Home curing bacon has been one of those things I’ve heard about for years but thought it was more the stuff of upscale restaurant kitchens or rural cottages in the European countryside – I never thought it was something that I was actually set up to easily do in my own modest home kitchen. Last year my wife, knowing my interest in the subject, picked me up a copy of Charcuterie: The Craft of Salting, Smoking, and Curing and, as I read through it one evening, I realized that it was a lot more doable for me than I had originally thought. As long as you have some patience and a little extra space in your refrigerator, it’s really not much different than preparing any other type of meat – it just takes a little longer. But, my oh my, is it worth the wait! It is an easy and versatile recipe – I’ve experimented with adding different flavors from persimmons to vanilla beans and it’s never failed me. Whether you love bacon or you don’t love bacon, you’ll love THIS bacon! Enjoy!
- 2 1/2 to 3 pounds of thick, center cut pork belly (skinless)
- 1/2 cup sugar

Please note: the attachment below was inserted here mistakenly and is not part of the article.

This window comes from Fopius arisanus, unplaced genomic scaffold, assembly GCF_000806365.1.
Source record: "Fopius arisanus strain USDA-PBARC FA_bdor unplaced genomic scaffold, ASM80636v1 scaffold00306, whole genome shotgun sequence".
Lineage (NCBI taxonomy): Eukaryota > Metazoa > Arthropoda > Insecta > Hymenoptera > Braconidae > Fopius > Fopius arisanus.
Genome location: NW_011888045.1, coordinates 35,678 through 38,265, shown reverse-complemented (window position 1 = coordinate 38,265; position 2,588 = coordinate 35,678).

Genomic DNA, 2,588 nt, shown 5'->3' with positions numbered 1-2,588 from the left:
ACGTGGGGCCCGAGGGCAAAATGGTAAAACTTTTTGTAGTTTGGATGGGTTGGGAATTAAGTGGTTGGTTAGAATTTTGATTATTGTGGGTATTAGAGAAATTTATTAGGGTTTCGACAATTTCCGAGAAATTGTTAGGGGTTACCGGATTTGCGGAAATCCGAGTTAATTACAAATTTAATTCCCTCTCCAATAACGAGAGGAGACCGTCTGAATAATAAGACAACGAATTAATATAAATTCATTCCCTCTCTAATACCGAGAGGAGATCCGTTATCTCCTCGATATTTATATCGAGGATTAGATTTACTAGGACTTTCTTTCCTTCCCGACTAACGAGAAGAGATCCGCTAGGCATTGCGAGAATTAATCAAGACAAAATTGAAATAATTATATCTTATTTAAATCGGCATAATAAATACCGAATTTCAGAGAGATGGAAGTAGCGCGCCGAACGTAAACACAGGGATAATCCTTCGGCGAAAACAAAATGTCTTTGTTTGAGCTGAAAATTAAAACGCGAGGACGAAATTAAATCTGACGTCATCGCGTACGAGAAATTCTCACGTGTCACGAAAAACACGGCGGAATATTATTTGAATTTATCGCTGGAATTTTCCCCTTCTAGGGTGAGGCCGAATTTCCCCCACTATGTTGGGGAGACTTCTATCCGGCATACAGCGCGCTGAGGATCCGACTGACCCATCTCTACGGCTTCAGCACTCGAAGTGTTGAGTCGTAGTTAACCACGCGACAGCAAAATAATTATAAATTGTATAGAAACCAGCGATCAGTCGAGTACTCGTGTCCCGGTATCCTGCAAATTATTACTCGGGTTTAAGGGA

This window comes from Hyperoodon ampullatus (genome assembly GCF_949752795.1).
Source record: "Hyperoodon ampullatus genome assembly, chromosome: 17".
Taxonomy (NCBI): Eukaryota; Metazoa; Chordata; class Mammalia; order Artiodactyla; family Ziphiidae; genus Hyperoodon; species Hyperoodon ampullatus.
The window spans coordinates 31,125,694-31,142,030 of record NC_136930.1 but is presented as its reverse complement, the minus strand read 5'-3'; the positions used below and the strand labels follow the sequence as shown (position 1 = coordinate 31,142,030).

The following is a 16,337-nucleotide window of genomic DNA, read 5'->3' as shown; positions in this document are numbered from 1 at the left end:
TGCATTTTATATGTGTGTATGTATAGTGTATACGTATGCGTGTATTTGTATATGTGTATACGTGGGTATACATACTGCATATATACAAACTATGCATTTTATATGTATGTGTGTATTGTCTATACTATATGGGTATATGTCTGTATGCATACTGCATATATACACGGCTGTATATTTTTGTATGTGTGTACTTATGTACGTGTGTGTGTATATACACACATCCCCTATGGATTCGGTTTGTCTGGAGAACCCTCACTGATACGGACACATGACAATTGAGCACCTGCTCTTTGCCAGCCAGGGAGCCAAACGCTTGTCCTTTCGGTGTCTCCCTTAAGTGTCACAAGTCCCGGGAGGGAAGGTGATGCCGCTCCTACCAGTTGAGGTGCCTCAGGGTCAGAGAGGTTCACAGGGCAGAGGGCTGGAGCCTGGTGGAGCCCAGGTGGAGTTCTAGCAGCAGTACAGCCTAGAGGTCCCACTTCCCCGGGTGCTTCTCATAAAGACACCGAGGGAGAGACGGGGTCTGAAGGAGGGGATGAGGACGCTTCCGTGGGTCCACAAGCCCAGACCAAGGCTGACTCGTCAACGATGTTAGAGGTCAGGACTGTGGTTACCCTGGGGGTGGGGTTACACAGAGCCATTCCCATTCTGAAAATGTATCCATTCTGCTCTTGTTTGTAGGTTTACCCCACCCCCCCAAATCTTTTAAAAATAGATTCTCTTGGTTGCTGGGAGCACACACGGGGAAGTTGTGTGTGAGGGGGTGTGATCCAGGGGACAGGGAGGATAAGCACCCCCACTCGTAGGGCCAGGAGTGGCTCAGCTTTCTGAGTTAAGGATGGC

- 1 tablespoon maple syrup
- 1 tablespoon bourbon
- 2 tablespoons coarse salt
- 1 teaspoon curing salt
- 1 teaspoon freshly ground black pepper
If Oven Smoking
- 3 tablespoons of real liquid hickory smoke
- Rinse the belly and thoroughly pat it dry until the surface is tacky. Trim off any thin edges so that the piece is one long rectangle.
- In a large, rectangular baking dish or pan, mix the sugar with the maple and bourbon until thoroughly incorporated. Then mix in the 2 tablespoons of salt, curing salt, and pepper and rub it evenly into the meat (like a relaxing, porcine spa treatment), spreading it evenly around the sides as well as the top and bottom. Tuck the meat, encased in all of the rub, carefully inside a sealable plastic bag (gallon sized will work, but oversized are better if you can find them) and lay it flat in the refrigerator for 7 days, massaging the liquids that will amass inside the bag into the meat and flipping it daily.
- After 7 days, inspect your bacon. It should be firm to the touch all over, like touching a cooked steak — a sign that it has been cured. If the flesh still feels spongy and soft in spots, leave the meat in the bag and sprinkle it evenly with an additional 2 tablespoons salt and check it again after 1 or 2 days.
- Once the bacon is fully cured, discard the solids, rinse the meat well, and pat it completely dry. The next step to giving bacon that familiar flavor is the addition of smoke.
- Smoke in your grill or smoker using your favorite wood until the meat reaches 150°F (you must check with a meat thermometer).
Roasting and Liquid Smoke
- Heat the oven to 200°F. Place the belly, fat side up, on a rack over a roasting pan and roast for 2 to 2 1/2 hours, until the interior temperature of the meat reaches 150°F (you must check with a meat thermometer). Gently brush the liquid smoke over the entirety of the bacon, covering both sides evenly.